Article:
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A Novel Device for the Detection of Chronic Transplant Rejection

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Finalist Names:
Maxim, Demetri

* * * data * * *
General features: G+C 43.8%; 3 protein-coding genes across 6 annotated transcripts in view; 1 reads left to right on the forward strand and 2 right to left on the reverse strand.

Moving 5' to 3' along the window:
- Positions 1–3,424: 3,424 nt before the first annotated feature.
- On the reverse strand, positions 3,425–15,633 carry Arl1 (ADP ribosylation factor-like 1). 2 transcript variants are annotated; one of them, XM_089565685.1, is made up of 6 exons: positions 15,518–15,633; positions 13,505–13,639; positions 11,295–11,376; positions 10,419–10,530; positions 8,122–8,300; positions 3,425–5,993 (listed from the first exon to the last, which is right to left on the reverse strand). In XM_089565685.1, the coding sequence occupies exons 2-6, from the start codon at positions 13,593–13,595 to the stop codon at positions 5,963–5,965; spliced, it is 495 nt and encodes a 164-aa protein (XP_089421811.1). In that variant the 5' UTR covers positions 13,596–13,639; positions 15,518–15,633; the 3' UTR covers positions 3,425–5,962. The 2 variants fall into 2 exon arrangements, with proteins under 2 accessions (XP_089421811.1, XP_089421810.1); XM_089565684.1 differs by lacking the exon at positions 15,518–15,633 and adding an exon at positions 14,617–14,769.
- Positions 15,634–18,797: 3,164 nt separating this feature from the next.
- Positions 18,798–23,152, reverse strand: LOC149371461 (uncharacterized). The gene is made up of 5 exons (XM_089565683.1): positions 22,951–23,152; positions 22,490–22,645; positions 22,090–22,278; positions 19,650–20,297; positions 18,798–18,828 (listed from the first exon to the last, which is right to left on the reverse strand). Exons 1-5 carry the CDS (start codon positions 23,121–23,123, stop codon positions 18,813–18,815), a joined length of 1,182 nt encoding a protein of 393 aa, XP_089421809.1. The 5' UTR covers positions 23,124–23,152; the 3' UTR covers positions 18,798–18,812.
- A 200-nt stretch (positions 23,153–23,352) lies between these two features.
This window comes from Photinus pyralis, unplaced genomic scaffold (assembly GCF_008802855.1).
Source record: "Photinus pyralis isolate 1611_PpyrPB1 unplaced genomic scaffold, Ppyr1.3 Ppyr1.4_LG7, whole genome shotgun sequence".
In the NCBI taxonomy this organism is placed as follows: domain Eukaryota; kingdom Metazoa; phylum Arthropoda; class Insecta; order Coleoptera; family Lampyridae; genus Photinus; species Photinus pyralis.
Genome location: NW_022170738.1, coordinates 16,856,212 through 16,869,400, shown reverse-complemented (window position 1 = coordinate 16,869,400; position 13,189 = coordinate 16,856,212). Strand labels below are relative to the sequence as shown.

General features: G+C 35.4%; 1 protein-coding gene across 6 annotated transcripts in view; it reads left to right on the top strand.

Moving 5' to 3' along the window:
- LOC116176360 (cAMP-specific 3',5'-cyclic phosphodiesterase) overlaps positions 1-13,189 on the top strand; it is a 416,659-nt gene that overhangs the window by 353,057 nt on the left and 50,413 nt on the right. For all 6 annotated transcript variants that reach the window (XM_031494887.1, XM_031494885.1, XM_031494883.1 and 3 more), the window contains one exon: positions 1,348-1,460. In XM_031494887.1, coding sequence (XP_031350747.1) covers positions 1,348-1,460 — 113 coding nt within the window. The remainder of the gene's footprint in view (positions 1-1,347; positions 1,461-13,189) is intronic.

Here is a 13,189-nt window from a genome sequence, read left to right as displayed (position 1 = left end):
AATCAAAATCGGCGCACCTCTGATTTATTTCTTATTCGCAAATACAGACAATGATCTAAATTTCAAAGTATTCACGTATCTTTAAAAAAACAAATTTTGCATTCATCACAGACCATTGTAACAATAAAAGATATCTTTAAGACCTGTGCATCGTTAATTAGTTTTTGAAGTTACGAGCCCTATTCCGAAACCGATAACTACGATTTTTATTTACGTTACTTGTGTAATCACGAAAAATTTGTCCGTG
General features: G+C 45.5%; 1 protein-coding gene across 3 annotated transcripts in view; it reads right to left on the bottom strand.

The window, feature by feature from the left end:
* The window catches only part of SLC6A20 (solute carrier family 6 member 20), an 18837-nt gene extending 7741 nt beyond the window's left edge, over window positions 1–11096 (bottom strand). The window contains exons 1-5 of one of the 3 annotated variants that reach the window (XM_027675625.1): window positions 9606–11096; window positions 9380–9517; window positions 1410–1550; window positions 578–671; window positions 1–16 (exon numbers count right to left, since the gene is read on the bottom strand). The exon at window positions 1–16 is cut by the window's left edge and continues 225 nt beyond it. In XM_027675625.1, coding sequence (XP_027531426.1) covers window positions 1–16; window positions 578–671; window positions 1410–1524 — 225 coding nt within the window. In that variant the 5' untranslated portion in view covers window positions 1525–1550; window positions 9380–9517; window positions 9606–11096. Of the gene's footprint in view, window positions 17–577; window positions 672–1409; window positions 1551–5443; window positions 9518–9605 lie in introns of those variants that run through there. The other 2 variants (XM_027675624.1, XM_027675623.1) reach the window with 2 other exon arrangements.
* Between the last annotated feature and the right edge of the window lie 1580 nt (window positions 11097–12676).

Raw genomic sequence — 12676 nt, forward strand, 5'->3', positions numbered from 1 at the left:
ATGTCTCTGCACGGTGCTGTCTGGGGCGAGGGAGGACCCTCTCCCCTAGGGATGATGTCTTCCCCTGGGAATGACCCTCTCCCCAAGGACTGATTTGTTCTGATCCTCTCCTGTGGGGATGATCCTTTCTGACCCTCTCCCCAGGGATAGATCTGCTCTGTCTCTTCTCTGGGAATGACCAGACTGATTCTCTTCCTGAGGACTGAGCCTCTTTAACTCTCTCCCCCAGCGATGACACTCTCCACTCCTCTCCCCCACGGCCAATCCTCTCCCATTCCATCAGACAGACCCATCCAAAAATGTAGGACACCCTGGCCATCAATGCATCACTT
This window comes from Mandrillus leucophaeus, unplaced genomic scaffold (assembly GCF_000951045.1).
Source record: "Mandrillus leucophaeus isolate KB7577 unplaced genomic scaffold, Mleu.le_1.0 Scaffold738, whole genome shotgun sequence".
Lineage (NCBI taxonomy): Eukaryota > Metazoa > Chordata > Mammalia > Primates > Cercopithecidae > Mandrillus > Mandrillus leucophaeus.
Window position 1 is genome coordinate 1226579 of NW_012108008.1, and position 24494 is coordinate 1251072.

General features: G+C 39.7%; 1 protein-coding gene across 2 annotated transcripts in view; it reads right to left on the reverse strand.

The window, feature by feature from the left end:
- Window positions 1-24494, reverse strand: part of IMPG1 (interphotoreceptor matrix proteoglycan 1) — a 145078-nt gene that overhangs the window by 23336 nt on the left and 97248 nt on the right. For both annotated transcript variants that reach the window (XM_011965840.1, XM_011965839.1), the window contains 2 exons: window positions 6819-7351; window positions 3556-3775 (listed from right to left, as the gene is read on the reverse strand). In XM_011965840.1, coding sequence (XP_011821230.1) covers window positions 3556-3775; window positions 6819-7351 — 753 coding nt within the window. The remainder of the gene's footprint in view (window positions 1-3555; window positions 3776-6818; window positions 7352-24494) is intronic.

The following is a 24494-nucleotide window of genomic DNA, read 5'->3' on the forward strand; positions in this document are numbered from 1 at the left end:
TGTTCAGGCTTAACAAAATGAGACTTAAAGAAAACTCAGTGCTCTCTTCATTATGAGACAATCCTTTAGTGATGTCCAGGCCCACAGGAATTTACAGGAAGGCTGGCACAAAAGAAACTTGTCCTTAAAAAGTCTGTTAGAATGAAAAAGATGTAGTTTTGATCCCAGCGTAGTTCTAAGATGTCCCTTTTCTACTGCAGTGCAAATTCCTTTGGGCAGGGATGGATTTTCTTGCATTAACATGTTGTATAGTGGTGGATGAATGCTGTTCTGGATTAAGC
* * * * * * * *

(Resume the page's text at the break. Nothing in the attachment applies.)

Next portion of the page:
Currently, organ transplantation is the best treatment available for patients experiencing end-stage heart and kidney failure. Unfortunately, the ten-year survival rate of a transplanted organ is only 54%. Chronic transplant rejection (CTR), the leading cause of late organ loss following transplantation, is primarily responsible for this low survival rate. However, if diagnosed early enough, there can be intervention to minimize CTR. Here I describe a simple, rapid, inexpensive, device that quantitatively screens for Vascular Endothelial Growth Factor-C (VEGF-C), a biomarker of CTR. A test strip was prepared by coating the wells of an 8-microwell strip with capture antibody directed against human VEGF-C. Biotinylated detection antibody and streptavidin-HRP conjugate were diluted in stability buffers to preserve activity and suspended in solution. The optimal concentration for each antibody was determined by titration. The prepared strip was tested by assaying serial dilutions of VEGF-C in a 10% solution of fetal bovine serum. The strip was incubated, washed, and developed with substrate, and each microwell’s absorbance was measured with a microplate reader. A portable machine was then built to automate the entire testing process. The completed test strip produced a standard curve with an R-squared value of 0.9996, a prediction error of 71 pg/mL, and a minimum detectable concentration of 62 pg/mL. Each test takes 25 minutes, is 12 times faster than ELISA, 16 times less expensive, and provides a simple, rapid, inexpensive, method of quantifying VEGF-C concentration. Furthermore, this device can easily be modified to detect other biomarkers, and therefore other diseases.